Outside of the circumstances noted above, failure by a lessor to return a bank guarantee within time could result in compensation being owed to a Tenant for loss or damage suffered as a result of the delay and a penalty of up to $8000.
GST exclusive amendments
The rent threshold of $400,000 and other sums under the RCLA are all confirmed to be GST exclusive. This was previously unclear.
The current rent threshold for leases moving into and out of the Act remains at $400,000.00. The amount is exclusive of GST. This means a lease where the rent is more than $400,000.00 (ex GST) is excluded from the application of the RCLA.
The threshold is to be reviewed by the Valuer General by 30 October 2022 (maybe later) and every 5 years thereafter (Section 6A).
The permitted security bond amount has increased to three months (GST exclusive) of the initial annual rent (Section 19) , disregarding any incentives. It was previously four weeks.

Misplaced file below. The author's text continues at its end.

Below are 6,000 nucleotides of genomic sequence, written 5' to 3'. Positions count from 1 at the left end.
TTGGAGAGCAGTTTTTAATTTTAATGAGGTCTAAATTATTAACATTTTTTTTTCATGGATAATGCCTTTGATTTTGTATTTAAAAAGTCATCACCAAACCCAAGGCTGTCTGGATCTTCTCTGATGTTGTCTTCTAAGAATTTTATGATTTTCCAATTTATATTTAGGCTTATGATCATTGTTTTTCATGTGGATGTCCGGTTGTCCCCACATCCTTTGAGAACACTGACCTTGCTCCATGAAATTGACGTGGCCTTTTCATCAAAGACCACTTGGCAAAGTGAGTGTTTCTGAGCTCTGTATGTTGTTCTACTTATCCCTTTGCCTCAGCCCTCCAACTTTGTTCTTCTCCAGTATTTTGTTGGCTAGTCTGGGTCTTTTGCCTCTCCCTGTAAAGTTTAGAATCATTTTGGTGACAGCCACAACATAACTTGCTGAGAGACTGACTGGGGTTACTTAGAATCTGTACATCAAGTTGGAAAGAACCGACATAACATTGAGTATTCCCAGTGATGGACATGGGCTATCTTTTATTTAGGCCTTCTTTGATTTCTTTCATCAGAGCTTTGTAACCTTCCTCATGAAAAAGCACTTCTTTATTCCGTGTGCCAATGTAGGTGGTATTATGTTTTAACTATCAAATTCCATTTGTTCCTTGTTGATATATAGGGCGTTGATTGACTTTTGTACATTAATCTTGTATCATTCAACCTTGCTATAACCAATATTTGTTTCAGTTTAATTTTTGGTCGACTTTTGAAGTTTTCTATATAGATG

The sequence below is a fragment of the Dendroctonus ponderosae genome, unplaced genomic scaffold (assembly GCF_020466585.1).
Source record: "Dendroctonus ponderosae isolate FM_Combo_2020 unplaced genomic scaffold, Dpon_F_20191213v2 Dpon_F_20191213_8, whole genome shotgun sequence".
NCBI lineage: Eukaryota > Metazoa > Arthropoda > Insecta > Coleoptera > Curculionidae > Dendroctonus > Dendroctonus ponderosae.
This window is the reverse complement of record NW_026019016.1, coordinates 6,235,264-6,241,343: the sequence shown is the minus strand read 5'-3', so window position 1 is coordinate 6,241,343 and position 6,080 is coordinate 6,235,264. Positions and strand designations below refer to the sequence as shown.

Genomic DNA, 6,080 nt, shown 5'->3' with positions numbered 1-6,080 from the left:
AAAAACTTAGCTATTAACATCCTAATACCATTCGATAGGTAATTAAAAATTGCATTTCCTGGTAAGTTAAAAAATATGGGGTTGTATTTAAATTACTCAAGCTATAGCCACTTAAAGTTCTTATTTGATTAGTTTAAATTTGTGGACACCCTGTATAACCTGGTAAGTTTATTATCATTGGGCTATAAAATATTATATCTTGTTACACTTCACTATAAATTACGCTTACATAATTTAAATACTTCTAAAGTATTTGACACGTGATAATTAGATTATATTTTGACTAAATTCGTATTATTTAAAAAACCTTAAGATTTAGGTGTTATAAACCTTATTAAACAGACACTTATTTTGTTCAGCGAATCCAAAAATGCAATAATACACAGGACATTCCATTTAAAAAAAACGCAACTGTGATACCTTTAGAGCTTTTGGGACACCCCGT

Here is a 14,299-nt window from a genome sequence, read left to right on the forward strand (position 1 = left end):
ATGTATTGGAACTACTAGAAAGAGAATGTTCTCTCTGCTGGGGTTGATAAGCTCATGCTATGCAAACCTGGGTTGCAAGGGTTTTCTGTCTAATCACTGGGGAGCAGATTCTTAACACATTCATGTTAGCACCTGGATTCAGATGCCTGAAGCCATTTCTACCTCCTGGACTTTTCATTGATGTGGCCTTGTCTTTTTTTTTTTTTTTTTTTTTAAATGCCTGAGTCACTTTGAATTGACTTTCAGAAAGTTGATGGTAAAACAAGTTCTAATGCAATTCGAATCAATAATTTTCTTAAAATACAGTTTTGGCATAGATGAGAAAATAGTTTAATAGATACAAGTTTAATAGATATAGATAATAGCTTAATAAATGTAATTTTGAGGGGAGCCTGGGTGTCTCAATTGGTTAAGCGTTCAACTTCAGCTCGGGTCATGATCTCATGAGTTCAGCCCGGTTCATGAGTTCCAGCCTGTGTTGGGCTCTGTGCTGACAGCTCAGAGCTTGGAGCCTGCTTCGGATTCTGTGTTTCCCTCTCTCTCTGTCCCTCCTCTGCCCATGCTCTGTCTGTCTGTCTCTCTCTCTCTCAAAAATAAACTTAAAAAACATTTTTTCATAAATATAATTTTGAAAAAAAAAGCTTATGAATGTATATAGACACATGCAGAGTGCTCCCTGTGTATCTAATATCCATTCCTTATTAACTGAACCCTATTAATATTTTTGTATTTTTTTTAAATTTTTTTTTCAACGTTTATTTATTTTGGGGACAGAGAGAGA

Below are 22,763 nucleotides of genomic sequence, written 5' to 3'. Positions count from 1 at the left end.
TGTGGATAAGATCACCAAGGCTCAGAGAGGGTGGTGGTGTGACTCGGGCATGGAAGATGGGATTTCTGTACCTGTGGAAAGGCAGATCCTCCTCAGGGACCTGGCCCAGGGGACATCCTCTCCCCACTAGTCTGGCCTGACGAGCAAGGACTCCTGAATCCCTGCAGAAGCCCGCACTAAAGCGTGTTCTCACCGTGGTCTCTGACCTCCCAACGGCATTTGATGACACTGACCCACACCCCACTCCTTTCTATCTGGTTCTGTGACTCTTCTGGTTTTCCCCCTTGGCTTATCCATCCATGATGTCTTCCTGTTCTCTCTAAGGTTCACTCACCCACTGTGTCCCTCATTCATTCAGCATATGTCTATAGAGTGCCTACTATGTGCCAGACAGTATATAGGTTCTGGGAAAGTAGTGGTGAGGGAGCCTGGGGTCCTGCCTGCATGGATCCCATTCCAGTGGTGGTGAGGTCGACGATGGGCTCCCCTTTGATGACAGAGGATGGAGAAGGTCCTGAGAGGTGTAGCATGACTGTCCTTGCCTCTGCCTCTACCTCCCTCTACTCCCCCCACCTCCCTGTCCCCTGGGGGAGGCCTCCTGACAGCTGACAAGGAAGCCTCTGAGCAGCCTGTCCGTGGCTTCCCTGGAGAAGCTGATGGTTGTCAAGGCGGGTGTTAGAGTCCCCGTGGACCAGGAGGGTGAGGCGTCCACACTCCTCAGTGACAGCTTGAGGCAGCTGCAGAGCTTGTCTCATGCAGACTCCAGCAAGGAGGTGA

An overseas company which is registered on an international stock exchange is excluded from the RCLA (Section 4(2)(f).
Public charitable bodies
A public charitable body which is registered with the Australian Charities and Not for-Profits Commission will now be subject to the RCLA (Section 4(2).
Fluctuation of application of RCLA when rent threshold changes
If the rent threshold changes parties can avoid the risk of coming in and out of the RCLA by ensuring the lease and subsequent extensions are registered.
If the lease is outside the RCLA because the rent is over the then current threshold and if it the lease is registered within three months of it being signed it will remain outside the RCLA even if the threshold is increased later (Section 4(3)). No mention is made in relation to a lease that is not subject to the RCLA for other reasons such as the lessee being a public company.
Watch this space
We will keep you advised as to the status of the proposed exemptions to be included in the regulations as this will significantly impact on the legal obligations of Councils when it comes to leasing and licencing.
In the meantime, it is important that Councils understand their obligations under the RCLA especially as the penalties have in most cases increased from $500 to $8000 for non compliance.
The content of this article is intended to provide a general guide to the subject matter. Specialist advice should be sought about your specific circumstances.